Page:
Balancing the colours – my plan was to have red all around the edges, with the bands. I kept the hemline the same Back and Front and the top is all charcoal. I thought this would keep it from looking too wild.
The patch pocket – the one in Ozark works well, no sagging or bagging - I made this one slightly larger and revised that method from March 28. I realized I over-complicated things for the final cast-off and the top of the pocket is finished with an easier, double stranded loose row that is just chained off – I edited that post to reflect the change.
Had to re-engineer the collar slightly and compensate for less width at the centre front – Ozark had an overlap and the longstitch facings, so this collar is not as wide overall and the angle from the neck to the shoulder had to be changed.
Using button/buttonhole band from Geezer Chic, KW #50 – I made a swatch of the tubular band, using 6-0-6 ns, a little narrower because of the larger gauge with this yarn. I got a row gauge (after washing and drying!) of 80 rows to 10 cm. How to figure out buttonhole placement? I was chuckling as I did this – at the Spring Fling seminar some one brought up the question of how many buttons should be on a garment and someone else said they had heard that an uneven number was the ‘rule’. Well, I had never heard that, and it was quite funny because as I put each garment on during my presentation, they could see there is apparently no rhyme or rule to the MAO method of buttoning a garment. My only rule is, because I have a large bust, the most important button for me is at the bust point and I work from there. The bust point is usually at the same spot as the beginning of the underarm shaping – convenient but, I’m talking about my patterns, remember. I like my armholes high, whether it has a sleeve or not. So especially for a vertically made band, this is easy to figure – I look at my schematic and take the side seam measurement, add in the hem (and any shortrows) and that is my starting position (58 cm). Then, based on the width of the band and the size of the button (I will usually have purchased buttons by now, taking my swatch to the store - the number of buttons on a card and the price will play a part here) I can determine where the buttonholes will start and finish. 4 in/10 cm between buttons is good for the 7/8 in/23 mm button I have chosen, so I add the size of the buttonhole to the 4 inches and round it to 5 inches between the start of each vertical buttonhole. Based on my swatch, I can work back to having the first hole start at 20 cm from the bottom of the hem, and 5 holes will do it, with the top one likely never being buttoned and the 4th one exactly at my bust point/underarm.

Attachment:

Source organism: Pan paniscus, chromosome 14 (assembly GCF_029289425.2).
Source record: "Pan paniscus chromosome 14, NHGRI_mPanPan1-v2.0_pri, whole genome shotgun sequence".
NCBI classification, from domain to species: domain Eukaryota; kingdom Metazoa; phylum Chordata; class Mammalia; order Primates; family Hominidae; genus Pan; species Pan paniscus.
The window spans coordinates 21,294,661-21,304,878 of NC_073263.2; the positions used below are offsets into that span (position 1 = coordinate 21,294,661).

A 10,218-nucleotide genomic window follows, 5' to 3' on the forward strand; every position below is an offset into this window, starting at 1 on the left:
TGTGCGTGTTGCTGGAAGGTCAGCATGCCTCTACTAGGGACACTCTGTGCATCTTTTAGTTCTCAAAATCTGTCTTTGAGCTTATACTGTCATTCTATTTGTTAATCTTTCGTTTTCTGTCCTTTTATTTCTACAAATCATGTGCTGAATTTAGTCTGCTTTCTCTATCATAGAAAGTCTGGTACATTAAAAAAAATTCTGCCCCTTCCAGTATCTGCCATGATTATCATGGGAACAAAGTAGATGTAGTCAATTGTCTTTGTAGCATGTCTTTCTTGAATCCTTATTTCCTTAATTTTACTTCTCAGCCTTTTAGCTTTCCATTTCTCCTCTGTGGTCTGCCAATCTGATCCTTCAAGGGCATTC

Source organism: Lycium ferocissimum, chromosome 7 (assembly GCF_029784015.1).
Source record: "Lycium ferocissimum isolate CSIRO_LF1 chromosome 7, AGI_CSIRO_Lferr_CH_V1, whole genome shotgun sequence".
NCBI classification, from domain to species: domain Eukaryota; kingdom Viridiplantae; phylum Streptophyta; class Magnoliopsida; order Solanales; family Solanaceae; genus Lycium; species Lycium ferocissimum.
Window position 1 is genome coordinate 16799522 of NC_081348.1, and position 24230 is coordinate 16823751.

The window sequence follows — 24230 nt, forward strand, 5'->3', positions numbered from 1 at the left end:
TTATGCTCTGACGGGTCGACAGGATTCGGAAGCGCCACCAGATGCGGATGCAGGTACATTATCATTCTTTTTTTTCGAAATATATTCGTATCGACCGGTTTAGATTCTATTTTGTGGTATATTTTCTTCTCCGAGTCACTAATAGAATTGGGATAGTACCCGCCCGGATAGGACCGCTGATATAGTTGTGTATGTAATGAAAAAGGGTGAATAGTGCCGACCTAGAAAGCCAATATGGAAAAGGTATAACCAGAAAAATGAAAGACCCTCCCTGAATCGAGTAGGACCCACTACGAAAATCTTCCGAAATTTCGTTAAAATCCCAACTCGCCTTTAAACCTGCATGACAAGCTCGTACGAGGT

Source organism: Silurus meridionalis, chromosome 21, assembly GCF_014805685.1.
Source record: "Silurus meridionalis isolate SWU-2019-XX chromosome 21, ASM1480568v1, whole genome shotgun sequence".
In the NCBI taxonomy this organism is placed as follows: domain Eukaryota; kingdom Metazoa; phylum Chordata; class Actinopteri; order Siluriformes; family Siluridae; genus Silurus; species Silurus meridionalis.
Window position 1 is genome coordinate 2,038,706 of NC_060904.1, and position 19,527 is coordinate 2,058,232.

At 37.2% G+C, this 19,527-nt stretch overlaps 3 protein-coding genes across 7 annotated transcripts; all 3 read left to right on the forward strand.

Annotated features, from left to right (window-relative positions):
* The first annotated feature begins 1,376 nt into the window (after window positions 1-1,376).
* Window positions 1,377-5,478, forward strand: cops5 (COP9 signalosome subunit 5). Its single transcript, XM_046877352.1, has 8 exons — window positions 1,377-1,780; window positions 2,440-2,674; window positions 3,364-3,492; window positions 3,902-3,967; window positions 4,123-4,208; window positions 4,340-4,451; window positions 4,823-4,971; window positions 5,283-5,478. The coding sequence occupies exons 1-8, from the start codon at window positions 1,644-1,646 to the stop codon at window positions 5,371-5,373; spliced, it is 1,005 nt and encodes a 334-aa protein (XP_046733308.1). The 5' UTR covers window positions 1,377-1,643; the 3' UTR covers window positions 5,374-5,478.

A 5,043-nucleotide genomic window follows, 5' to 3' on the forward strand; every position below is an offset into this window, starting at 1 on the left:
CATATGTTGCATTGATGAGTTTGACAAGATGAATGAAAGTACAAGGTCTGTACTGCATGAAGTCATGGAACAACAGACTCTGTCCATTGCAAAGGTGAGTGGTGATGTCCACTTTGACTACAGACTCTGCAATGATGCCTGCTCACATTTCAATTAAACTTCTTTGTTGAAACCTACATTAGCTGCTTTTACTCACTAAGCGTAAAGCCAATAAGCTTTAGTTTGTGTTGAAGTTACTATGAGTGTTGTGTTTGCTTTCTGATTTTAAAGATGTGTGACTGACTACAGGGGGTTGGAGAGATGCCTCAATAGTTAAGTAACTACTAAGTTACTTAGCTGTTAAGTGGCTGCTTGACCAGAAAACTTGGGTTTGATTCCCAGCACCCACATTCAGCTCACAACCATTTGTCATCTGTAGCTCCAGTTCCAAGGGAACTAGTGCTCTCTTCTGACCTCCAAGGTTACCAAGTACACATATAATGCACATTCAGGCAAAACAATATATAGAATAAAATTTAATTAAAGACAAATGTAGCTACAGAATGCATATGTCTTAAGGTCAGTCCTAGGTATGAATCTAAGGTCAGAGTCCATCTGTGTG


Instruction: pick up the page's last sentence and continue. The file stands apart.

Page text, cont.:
OMG! I just realized in that pattern, Geezer Chic, I never told how to finish off the band – either no one ever made it, or they figured it out for themselves! I’m going to go with the latter but here’s what I do. Knit the number of rows for the band and at the end – don’t cast off. Just close the end by switching to full needle rib/zigzag, tighten the tension to about T4/4 and K3R. Cut the yarn and drop from the machine. Being cotton, this needs to be laundered before attaching the band. I put it together, except for attaching the sleeves and the bands (and the patch pockets). Darn in the ends on the sleeves, side seams etc. but not the centre front edges – these tails can be drawn into the tubular band after and save some time. After laundering, pin band in place, try on and check that it looks good. The end can be ripped back to the required length. Then, simply take the tail of yarn in a darning needle and thread it through the loops, one from each side across the row to the other side and secure it to the desired width. No point in trying to cast off as it will just widen, stiffen and look bad. Do this after the band is attached - I just took  this photo to show you how to do it.